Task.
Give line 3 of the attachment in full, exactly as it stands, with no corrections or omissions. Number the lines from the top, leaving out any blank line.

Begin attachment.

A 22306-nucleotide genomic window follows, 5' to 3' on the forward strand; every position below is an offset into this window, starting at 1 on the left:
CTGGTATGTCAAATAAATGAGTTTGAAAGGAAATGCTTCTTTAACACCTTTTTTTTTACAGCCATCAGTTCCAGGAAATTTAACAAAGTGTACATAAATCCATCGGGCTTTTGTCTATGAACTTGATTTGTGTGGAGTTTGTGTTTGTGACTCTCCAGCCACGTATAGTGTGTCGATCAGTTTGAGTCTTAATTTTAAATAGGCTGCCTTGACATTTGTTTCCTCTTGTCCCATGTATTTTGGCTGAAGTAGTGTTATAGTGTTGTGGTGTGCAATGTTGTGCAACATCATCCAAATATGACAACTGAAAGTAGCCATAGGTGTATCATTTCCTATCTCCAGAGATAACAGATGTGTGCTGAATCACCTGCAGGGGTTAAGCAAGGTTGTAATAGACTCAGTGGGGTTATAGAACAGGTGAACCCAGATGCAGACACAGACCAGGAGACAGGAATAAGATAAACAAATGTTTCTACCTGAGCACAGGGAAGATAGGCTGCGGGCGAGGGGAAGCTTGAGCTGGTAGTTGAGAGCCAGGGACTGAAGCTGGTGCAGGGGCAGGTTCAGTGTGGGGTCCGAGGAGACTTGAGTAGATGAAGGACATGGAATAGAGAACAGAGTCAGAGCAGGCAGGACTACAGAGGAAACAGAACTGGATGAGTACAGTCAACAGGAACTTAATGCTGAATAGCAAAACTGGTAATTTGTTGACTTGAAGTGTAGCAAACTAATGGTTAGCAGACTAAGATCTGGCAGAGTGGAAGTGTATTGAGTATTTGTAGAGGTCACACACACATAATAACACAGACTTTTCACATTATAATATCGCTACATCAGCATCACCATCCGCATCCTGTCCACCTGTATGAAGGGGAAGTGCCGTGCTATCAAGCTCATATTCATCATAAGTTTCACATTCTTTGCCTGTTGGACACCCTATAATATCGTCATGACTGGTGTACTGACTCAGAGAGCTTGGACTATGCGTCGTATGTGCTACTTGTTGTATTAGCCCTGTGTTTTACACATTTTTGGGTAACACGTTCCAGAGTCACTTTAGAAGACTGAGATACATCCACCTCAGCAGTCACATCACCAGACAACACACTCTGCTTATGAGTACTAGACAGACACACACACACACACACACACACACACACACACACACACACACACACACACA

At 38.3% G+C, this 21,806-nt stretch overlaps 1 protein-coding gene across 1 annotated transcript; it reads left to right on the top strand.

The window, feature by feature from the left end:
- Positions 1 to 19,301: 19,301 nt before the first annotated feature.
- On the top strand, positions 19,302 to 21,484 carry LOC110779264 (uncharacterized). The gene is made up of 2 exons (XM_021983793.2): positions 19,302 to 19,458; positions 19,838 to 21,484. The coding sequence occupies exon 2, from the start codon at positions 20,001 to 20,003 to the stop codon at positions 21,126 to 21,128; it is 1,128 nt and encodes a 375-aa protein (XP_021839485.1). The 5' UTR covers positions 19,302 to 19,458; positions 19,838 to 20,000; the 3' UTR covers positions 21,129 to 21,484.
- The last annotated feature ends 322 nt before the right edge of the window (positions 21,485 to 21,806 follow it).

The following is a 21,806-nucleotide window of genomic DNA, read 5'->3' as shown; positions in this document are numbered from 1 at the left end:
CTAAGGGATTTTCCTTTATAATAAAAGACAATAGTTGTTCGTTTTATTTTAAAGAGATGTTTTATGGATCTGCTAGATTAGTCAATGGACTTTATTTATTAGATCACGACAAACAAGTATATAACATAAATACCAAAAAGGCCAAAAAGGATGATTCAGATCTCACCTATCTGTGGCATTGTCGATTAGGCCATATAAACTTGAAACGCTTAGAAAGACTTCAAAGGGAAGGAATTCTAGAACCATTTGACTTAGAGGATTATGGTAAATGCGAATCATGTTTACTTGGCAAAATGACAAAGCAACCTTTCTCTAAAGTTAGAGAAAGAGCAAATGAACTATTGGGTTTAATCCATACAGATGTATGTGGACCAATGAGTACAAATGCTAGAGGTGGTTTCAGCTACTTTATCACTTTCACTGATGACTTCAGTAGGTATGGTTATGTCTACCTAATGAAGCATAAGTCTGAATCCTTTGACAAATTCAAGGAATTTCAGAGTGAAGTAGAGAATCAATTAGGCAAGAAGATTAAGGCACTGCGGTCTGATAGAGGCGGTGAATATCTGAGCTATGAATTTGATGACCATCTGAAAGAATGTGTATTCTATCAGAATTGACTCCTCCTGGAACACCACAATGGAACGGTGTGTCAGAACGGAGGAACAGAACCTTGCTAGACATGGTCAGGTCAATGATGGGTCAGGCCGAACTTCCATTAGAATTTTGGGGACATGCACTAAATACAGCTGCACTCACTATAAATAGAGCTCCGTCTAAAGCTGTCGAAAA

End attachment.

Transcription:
At 38.3% G+C, this 21,806-nt stretch overlaps 1 protein-coding gene across 1 annotated transcript; it reads left to right on the top strand.